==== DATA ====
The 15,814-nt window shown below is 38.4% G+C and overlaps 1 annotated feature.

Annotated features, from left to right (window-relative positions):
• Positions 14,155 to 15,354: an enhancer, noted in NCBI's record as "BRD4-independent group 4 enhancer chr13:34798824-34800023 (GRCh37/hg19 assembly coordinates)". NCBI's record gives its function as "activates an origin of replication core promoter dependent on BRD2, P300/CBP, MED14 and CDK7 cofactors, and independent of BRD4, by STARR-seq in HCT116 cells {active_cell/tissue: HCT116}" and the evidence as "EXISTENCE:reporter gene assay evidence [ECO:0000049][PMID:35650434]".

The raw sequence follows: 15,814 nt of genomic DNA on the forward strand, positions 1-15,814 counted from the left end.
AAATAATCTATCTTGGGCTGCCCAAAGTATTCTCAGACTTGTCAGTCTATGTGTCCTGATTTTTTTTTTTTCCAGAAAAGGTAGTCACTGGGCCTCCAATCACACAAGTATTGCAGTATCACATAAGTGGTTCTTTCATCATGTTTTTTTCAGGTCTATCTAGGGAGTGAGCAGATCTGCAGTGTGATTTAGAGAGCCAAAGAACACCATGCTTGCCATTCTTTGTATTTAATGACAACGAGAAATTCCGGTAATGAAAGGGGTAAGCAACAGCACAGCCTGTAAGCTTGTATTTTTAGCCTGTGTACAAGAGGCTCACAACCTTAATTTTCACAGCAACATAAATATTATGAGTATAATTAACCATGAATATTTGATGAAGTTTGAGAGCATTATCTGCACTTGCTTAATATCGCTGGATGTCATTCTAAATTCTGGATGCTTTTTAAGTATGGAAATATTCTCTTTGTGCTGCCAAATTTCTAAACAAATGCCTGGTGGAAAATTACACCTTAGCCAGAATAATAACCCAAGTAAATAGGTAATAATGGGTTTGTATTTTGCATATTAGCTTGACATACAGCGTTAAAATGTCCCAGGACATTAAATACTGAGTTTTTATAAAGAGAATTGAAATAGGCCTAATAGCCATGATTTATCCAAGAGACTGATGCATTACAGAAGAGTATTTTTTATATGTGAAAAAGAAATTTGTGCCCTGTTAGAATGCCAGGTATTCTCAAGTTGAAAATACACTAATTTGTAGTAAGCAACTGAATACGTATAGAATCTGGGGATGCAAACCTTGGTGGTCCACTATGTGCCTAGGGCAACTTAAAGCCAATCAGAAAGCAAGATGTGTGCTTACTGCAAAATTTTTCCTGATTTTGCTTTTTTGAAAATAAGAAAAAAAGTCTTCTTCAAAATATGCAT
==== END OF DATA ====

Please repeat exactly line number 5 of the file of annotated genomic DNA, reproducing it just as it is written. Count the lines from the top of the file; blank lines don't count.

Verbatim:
AAATAATCTATCTTGGGCTGCCCAAAGTATTCTCAGACTTGTCAGTCTATGTGTCCTGATTTTTTTTTTTTCCAGAAAAGGTAGTCACTGGGCCTCCAATCACACAAGTATTGCAGTATCACATAAGTGGTTCTTTCATCATGTTTTTTTCAGGTCTATCTAGGGAGTGAGCAGATCTGCAGTGTGATTTAGAGAGCCAAAGAACACCATGCTTGCCATTCTTTGTATTTAATGACAACGAGAAATTCCGGTAATGAAAGGGGTAAGCAACAGCACAGCCTGTAAGCTTGTATTTTTAGCCTGTGTACAAGAGGCTCACAACCTTAATTTTCACAGCAACATAAATATTATGAGTATAATTAACCATGAATATTTGATGAAGTTTGAGAGCATTATCTGCACTTGCTTAATATCGCTGGATGTCATTCTAAATTCTGGATGCTTTTTAAGTATGGAAATATTCTCTTTGTGCTGCCAAATTTCTAAACAAATGCCTGGTGGAAAATTACACCTTAGCCAGAATAATAACCCAAGTAAATAGGTAATAATGGGTTTGTATTTTGCATATTAGCTTGACATACAGCGTTAAAATGTCCCAGGACATTAAATACTGAGTTTTTATAAAGAGAATTGAAATAGGCCTAATAGCCATGATTTATCCAAGAGACTGATGCATTACAGAAGAGTATTTTTTATATGTGAAAAAGAAATTTGTGCCCTGTTAGAATGCCAGGTATTCTCAAGTTGAAAATACACTAATTTGTAGTAAGCAACTGAATACGTATAGAATCTGGGGATGCAAACCTTGGTGGTCCACTATGTGCCTAGGGCAACTTAAAGCCAATCAGAAAGCAAGATGTGTGCTTACTGCAAAATTTTTCCTGATTTTGCTTTTTTGAAAATAAGAAAAAAAGTCTTCTTCAAAATATGCAT